You’ve been crafting your technique, practicing high-speed turns, and hucking in private. Now it’s time to show off, and there’s only one place to do it: Squaw. Wait for a deep day, wear something bright, and hop on KT-22 chair (Headwall and Granite Chief work too). Take a warmup lap—or don’t—and scout your line. Then drop in, stomp, and ski away casually like it was no big deal. Wait for the cheers. There’s a reason Robb Gaffney called his book Squallywood.
Photo: Keoki Flagg
Skier: Timmy Dutton
Steep, overstuffed chutes and easy access: Nothing in the Pacific Northwest compares with Alpental’s backcountry for epic lines so easily reached. This is big avy country, though, so keep your yahoo in check and, for chrissake, know how to use a beacon. If you’re sweat-averse, cruise out across the high traverse, pop over the first knoll, and drop into Sharon Bowl, staying skier’s left to hit the Trash Can. Feeling frisky? Keep traversing, climb up to Pineapple Pass, and drop into Great Scott Bowl and Big Trees.
Photo: Grant Gunderson
Skier: Erica Engle
Red Mountain, BC
If you have by chance made your way to the tiny mountain hamlet of Rossland, consider yourself infinitely wise. You’ve discovered the great inequality of skiing in Canada’s most ski-blessed province. Yes, just 2.5 hours north of Spokane, Washington, at the southwestern edge of the Monashee range, there hides one big mountain loaded with wildly huge snows, visited by nary a soul. The folks at Red Resort like it that way, per their “Red Sucks” marketing campaign. But they can’t keep away the intelligent ones: 2,700 acres of steep, nook-and-cranny tree skiing (1,000 of which are new this season) and 300 inches of “Kootenay Kind” dictate otherwise. Yes, anything but sucky.
Photo: Dave Heath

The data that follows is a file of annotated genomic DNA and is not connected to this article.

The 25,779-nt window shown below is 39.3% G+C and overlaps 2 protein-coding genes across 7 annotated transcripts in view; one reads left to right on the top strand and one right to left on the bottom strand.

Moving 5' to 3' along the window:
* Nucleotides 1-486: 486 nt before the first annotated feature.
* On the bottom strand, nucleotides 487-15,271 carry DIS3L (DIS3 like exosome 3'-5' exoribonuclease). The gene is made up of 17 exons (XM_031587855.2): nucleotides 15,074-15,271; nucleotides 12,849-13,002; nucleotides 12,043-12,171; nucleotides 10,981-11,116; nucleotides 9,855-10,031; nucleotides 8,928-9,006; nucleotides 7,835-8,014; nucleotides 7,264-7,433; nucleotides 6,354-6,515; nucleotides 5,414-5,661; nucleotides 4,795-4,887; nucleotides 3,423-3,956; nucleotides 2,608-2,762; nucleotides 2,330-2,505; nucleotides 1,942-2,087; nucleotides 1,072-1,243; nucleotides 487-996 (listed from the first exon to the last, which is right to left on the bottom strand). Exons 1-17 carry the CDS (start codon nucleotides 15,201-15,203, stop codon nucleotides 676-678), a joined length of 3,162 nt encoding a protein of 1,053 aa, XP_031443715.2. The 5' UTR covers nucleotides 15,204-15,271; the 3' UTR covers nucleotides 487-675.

Skier: Colston Beatson
The John Paul Express, Snowbasin
Tucked away at the oft-overlooked resort of Snowbasin, the John Paul Express—a high-speed quad—accesses just over 2,400 vertical feet of steep, technical, and often quite rowdy terrain. With dozens of fall lines to choose from and nary a wait at the base, John Paul delivers expert skiers to an untracked northern Wasatch paradise. The No Name side, skier’s left off the lift, offers ripe, wide-open pow fields, and the Grizzly Downhill side drops into a north-facing gulch choked with powdery tree lines. If that’s not enough, there’s always the Hell’s Canyon sidecountry gate.
Photo: Steven Lloyd
Skier: Jared Allen
Big Sky, Montana
At four minutes and 1,450 vertical feet, the statistics of Big Sky’s tram seem modest by cable-car standards. But as you get your first look at Big Couloir and the Apple Core on the ride up, expect to develop a slight nervous tremor. Puckering descents tumble off the top of Lone Peak in every direction of the compass: Dictator Chutes, The Gullies, Dirtbag Wall. Plus, across the cirque, the A–Z Chutes offer a couple dozen less traveled hike-to slots for the vertically inclined. Don’t leave home without your hop turn.
Photo: Kene Sperry
Athlete: Liz Wells
Take the coolest town on earth, surround it with four resorts, sprinkle with powder, douse liberally with tequila, hit Pulse. Welcome to Aspen. For starters, the terrain—Snowmass’s Hanging Valley, Ajax’s Trainor’s, Highlands’ Five Fingers backcountry—is unreal…and empty. Not so the bars—or your local buddy’s couch, where you were planning to crash for the night.
Photo: Matt Power
Skier: Greg Ernst
Jay Peak? Awesome, but it’s got a run-out problem. Mad River? Even better, but good luck logging more than six or seven Single Chairs on a powder day. Stowe may be snooty, its lift tickets may be shockingly expensive, and its tony slopeside rich-guy enclave may be unapologetically lavish and luxurious. But its tree runs are steep, sustained, and easily accessed, and no one there cares if you disagree.
Skier: Ben Peters